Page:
Lewis Rothschild: People want leadership, Mr. President, and in the absence of genuine leadership, they’ll listen to anyone who steps up to the microphone. They want leadership. They’re so thirsty for it they’ll crawl through the desert toward a mirage, and when they discover there’s no water, they’ll drink the sand.
President Andrew Shepherd: Lewis, we’ve had presidents who were beloved, who couldn’t find a coherent sentence with two hands and a flashlight. People don’t drink the sand because they’re thirsty. They drink the sand because they don’t know the difference.
When I first saw that scene in the movie “The American President,” I thought the concept overstated, but now I’m not so sure. I scan the plethora of ignorance posted and shared on the internet every day, even by many of my friends and acquaintances—people I would have expected to apply the rules of careful research to verify the veracity of statements made rather than unthinkingly parroting lies. I hope against hope that what I see is an illusion based on the sheer volume of mud, that the real “sand-drinkers” represent only a small percentage of the population.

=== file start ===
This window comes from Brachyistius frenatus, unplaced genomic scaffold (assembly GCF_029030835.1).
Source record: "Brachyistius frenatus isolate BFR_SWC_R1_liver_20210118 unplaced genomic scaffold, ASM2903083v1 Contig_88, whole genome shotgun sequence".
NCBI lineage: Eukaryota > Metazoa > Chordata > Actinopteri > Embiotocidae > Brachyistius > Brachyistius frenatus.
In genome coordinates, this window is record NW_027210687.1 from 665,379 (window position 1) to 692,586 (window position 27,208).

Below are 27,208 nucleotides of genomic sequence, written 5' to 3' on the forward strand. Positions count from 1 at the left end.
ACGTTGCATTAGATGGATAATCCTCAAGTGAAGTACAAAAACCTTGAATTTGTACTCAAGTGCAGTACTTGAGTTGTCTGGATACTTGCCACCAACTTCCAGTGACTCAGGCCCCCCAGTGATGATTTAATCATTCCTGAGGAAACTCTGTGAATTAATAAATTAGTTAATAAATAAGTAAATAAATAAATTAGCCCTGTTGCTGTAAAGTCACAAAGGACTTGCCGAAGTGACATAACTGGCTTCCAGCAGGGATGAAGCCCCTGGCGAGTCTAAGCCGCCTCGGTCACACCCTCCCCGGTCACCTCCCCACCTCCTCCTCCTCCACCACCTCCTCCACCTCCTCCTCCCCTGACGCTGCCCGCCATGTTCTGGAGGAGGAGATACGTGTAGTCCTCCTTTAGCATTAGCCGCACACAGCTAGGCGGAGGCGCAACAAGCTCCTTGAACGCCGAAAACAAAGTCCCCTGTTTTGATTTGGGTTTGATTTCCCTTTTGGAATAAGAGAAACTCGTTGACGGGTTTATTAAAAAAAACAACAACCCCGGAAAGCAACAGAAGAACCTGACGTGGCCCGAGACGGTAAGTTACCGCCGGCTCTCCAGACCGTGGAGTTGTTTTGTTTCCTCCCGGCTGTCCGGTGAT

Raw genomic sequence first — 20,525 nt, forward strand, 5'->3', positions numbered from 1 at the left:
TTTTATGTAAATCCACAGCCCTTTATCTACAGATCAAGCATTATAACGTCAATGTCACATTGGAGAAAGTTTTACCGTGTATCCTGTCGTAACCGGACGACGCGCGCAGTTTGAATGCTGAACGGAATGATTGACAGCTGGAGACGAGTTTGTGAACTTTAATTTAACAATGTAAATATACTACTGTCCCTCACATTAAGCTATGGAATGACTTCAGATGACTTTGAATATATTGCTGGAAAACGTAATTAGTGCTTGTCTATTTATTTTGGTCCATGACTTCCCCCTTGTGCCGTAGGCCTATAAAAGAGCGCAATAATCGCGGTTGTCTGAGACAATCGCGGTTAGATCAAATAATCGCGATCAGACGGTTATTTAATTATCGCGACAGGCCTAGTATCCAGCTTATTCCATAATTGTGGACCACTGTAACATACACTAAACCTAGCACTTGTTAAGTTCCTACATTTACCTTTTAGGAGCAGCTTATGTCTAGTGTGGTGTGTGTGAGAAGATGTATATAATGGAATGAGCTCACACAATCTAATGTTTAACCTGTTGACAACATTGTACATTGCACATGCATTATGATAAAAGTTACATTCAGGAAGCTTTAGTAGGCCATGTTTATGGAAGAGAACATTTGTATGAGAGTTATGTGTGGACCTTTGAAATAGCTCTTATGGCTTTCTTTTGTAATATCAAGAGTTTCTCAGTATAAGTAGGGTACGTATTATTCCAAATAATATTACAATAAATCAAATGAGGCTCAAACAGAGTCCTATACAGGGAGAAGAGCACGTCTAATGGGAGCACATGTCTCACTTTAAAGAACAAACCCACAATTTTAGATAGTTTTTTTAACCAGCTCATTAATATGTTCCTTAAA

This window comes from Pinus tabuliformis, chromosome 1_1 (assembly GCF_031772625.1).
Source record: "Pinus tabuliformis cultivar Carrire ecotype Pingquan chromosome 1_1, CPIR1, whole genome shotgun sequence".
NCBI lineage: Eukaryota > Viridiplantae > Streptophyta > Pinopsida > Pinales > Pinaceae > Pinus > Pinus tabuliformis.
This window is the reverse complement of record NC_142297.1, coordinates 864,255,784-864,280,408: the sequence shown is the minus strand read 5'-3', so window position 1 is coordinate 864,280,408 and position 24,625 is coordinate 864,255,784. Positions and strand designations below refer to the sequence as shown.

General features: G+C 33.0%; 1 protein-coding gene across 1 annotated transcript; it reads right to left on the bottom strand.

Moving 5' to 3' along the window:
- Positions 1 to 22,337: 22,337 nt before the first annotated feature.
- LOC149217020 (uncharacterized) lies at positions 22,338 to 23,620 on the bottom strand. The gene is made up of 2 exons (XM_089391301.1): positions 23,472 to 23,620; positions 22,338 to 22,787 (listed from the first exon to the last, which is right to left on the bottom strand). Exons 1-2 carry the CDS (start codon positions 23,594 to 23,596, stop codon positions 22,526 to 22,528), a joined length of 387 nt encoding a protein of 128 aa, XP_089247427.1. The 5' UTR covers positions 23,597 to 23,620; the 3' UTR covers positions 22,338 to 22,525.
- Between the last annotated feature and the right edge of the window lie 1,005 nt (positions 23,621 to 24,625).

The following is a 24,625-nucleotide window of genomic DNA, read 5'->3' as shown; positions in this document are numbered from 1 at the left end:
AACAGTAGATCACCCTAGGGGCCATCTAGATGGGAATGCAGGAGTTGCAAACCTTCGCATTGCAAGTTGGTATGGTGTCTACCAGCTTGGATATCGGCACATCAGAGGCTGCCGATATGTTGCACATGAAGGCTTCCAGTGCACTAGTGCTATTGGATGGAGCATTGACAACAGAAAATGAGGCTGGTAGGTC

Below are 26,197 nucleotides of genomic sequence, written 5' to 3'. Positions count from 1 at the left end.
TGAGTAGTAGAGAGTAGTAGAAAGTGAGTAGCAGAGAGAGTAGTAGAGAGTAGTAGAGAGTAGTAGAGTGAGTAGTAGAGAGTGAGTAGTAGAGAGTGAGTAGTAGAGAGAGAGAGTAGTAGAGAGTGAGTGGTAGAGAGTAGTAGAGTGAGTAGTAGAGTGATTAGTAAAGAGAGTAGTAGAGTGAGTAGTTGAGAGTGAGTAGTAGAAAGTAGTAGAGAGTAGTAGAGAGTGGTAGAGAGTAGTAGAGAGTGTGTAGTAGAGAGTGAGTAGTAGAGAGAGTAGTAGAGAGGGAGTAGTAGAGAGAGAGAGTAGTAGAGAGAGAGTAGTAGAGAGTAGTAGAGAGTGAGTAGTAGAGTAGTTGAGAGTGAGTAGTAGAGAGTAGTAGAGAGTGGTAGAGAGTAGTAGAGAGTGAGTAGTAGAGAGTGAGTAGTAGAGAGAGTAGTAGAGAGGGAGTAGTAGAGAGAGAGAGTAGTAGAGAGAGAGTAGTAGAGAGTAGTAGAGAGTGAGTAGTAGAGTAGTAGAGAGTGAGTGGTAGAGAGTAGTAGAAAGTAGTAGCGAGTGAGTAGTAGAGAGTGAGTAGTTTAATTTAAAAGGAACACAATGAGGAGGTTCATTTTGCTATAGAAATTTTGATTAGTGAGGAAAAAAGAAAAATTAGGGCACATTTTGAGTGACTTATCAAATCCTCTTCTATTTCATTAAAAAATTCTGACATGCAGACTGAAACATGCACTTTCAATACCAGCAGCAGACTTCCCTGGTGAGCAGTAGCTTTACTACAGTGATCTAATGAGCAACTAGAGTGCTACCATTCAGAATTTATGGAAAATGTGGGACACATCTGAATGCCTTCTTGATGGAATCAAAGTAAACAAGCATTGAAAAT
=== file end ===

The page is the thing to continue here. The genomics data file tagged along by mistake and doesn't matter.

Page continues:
Lest you think me above the fray, think again—more than once, I have jumped into some conversation, only to discover later a piece of information I had previously missed, a fact that rendered my view indefensible. Lately, though, I’ve started unsubscribing to every so-called nonpartisan newsletter I receive—the “puffing up” over imaginary evils committed on any side of a debate—even from those who once seemed to share my opinions about what might work to return us to a more stable course—obliterates the possibility of reason, and renders broad-reaching, lasting solutions impossible to find. I’ve decided to take a retreat.